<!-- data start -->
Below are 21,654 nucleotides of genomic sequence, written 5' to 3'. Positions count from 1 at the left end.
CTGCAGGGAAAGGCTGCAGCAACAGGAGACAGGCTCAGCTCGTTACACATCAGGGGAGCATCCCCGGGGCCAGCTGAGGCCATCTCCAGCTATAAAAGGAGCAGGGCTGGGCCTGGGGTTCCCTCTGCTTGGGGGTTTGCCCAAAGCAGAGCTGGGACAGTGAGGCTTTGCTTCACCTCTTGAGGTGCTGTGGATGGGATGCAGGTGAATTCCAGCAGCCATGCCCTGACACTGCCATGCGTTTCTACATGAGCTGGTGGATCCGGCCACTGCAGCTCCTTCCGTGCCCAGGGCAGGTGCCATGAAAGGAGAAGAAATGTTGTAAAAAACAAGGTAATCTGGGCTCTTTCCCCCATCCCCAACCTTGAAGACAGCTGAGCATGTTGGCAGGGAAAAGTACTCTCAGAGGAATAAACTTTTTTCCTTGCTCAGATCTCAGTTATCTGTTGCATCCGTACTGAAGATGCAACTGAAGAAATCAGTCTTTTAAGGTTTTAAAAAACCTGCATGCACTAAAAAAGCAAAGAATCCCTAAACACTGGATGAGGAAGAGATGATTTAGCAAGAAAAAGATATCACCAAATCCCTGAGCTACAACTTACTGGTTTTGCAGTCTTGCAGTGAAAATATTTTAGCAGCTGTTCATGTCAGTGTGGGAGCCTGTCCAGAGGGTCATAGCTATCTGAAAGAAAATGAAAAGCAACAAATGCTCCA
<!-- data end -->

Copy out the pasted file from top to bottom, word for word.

Below are 21,654 nucleotides of genomic sequence, written 5' to 3'. Positions count from 1 at the left end.
CTGCAGGGAAAGGCTGCAGCAACAGGAGACAGGCTCAGCTCGTTACACATCAGGGGAGCATCCCCGGGGCCAGCTGAGGCCATCTCCAGCTATAAAAGGAGCAGGGCTGGGCCTGGGGTTCCCTCTGCTTGGGGGTTTGCCCAAAGCAGAGCTGGGACAGTGAGGCTTTGCTTCACCTCTTGAGGTGCTGTGGATGGGATGCAGGTGAATTCCAGCAGCCATGCCCTGACACTGCCATGCGTTTCTACATGAGCTGGTGGATCCGGCCACTGCAGCTCCTTCCGTGCCCAGGGCAGGTGCCATGAAAGGAGAAGAAATGTTGTAAAAAACAAGGTAATCTGGGCTCTTTCCCCCATCCCCAACCTTGAAGACAGCTGAGCATGTTGGCAGGGAAAAGTACTCTCAGAGGAATAAACTTTTTTCCTTGCTCAGATCTCAGTTATCTGTTGCATCCGTACTGAAGATGCAACTGAAGAAATCAGTCTTTTAAGGTTTTAAAAAACCTGCATGCACTAAAAAAGCAAAGAATCCCTAAACACTGGATGAGGAAGAGATGATTTAGCAAGAAAAAGATATCACCAAATCCCTGAGCTACAACTTACTGGTTTTGCAGTCTTGCAGTGAAAATATTTTAGCAGCTGTTCATGTCAGTGTGGGAGCCTGTCCAGAGGGTCATAGCTATCTGAAAGAAAATGAAAAGCAACAAATGCTCCA